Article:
Last week, students across the nation tackled one of the most controversial topics in America: abortion. In our #DoNowAbortion post, we asked students Should the government (federal or state) be able to stop a woman from getting an abortion? If so, why? If not, should there be at least some restrictions on abortion procedures? Why or why not?

In 1973, the Supreme Court legalized abortion in every state in Roe v. Wade. Despite this landmark court case, Americans still remain polarized on the subject. Does the government have the right to interfere with a woman’s choice? Is it morally wrong to allow it? In the past few years, pro- choice supporters have focused their attention on creating more restrictive abortion laws in individual states. In 2013, state legislatures approved 70 laws that restricted abortions, such as bans on abortions at 20 weeks or limitations on insurance coverage. According to the Guttmacher Institute, around one in three unintended pregnancies result in an abortion.

Throughout the week, students debated back and forth on the subject, pointing to a woman’s right to decide, safety concerns and how it’s morally wrong to abort an unborn child. The majority of students agreed that a woman has the right to decide.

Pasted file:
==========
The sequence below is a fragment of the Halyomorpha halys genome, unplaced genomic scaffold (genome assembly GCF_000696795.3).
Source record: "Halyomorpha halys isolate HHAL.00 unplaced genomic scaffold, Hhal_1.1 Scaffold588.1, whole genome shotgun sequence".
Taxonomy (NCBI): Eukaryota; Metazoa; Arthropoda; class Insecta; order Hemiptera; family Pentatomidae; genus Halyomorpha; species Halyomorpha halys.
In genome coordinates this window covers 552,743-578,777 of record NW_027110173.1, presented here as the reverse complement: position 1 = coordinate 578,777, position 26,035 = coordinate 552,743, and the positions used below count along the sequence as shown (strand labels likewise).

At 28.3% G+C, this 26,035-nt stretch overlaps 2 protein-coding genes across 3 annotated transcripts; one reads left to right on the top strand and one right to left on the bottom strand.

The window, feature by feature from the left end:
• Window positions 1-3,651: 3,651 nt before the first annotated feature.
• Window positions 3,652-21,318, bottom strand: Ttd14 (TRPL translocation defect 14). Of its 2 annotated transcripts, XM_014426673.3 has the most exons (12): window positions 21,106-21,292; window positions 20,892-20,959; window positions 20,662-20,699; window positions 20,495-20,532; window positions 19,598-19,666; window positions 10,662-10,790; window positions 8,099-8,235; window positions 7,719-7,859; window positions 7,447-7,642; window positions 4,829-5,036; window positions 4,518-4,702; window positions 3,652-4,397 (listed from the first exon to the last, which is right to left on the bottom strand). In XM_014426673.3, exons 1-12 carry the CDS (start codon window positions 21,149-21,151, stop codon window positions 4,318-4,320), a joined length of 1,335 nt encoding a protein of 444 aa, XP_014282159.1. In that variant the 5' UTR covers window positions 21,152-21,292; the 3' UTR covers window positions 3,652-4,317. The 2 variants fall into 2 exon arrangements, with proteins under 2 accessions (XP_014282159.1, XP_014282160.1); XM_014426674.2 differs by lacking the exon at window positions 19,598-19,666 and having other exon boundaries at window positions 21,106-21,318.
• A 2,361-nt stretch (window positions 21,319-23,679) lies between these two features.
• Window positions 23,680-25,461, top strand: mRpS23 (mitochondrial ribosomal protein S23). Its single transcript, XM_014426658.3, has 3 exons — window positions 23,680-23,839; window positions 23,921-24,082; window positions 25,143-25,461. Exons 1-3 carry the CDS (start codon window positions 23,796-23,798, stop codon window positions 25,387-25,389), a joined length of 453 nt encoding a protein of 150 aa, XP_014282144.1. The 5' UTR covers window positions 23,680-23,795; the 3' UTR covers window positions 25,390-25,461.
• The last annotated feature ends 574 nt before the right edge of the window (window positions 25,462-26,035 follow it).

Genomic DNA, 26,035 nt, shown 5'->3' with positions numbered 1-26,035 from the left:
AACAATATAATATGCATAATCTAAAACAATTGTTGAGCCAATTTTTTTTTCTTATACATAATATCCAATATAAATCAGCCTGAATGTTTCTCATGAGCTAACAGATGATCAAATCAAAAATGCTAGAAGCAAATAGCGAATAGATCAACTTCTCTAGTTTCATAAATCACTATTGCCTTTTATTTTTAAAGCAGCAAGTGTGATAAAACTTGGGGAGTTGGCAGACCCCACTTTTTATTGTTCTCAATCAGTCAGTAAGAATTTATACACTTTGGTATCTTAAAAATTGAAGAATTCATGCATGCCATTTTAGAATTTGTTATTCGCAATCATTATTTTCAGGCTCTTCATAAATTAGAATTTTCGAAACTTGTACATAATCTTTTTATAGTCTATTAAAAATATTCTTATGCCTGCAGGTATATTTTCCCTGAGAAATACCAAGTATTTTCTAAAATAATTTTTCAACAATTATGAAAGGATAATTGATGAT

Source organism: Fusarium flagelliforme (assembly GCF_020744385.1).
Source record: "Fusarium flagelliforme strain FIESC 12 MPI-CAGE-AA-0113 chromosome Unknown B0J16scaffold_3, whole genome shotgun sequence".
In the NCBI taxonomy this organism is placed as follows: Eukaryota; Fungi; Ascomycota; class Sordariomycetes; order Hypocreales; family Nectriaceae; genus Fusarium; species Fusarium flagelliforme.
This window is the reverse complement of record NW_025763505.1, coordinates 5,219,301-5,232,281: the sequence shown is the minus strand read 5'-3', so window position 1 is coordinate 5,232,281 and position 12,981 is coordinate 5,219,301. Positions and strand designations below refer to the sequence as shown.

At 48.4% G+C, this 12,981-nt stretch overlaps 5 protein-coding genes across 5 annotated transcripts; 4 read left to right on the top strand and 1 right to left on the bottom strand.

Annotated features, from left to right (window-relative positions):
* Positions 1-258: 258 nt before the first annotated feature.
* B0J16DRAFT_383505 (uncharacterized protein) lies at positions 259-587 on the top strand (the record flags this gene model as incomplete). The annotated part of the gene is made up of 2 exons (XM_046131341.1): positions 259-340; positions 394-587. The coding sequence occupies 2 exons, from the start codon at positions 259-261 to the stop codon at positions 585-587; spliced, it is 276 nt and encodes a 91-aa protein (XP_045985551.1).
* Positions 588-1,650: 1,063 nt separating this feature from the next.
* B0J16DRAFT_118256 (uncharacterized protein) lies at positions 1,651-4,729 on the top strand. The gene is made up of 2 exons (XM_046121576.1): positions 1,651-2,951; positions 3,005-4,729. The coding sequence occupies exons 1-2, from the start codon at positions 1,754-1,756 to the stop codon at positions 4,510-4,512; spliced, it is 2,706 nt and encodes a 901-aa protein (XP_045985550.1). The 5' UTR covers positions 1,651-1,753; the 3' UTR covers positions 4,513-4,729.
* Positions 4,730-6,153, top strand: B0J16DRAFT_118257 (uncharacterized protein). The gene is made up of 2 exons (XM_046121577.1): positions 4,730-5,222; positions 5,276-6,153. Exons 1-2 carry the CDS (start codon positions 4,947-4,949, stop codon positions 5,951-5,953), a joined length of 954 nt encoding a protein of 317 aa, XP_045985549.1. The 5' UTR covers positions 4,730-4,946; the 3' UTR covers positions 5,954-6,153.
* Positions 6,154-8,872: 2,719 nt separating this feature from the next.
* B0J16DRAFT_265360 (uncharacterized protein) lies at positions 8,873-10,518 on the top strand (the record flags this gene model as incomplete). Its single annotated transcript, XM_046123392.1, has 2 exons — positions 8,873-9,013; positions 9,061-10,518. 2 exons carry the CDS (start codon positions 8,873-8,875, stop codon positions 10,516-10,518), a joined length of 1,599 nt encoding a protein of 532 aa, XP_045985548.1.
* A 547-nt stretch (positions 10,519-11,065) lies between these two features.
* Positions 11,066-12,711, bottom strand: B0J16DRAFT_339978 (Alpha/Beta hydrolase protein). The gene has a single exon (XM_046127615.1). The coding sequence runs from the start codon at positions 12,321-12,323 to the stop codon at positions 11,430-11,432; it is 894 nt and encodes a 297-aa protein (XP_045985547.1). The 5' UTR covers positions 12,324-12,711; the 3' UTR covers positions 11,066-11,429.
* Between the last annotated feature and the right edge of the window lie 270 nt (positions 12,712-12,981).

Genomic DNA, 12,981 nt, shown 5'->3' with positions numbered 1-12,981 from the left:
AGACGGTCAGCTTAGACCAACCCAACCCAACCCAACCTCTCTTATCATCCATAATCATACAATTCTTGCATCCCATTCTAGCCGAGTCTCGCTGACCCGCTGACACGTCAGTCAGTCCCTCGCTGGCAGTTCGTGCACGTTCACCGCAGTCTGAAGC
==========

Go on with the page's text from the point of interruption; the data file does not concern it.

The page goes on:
It’s a Woman’s Choice

Many students stated that women have the right to decide whether or not to get an abortion.

Pro- Life

Others argued that the government should not allow women to abort an unborn child.

More Restrictions

Students also disputed that states should enact restrictions to make sure abortion isn’t abused.

Legal Abortion Promotes Safety

Some also pointed to how keeping abortions legal ensures that women go to safe clinics.

What About Other Options?

Some students suggested women should give the child up for adoption.

Women Have the Right to Choose 8 March,2017Laura Robledo



Laura Robledo

Laura Robledo studied English at UC Berkeley. When she is not reading, looking up new music, or running half marathons, she loves to explore the beautiful city of San Francisco.

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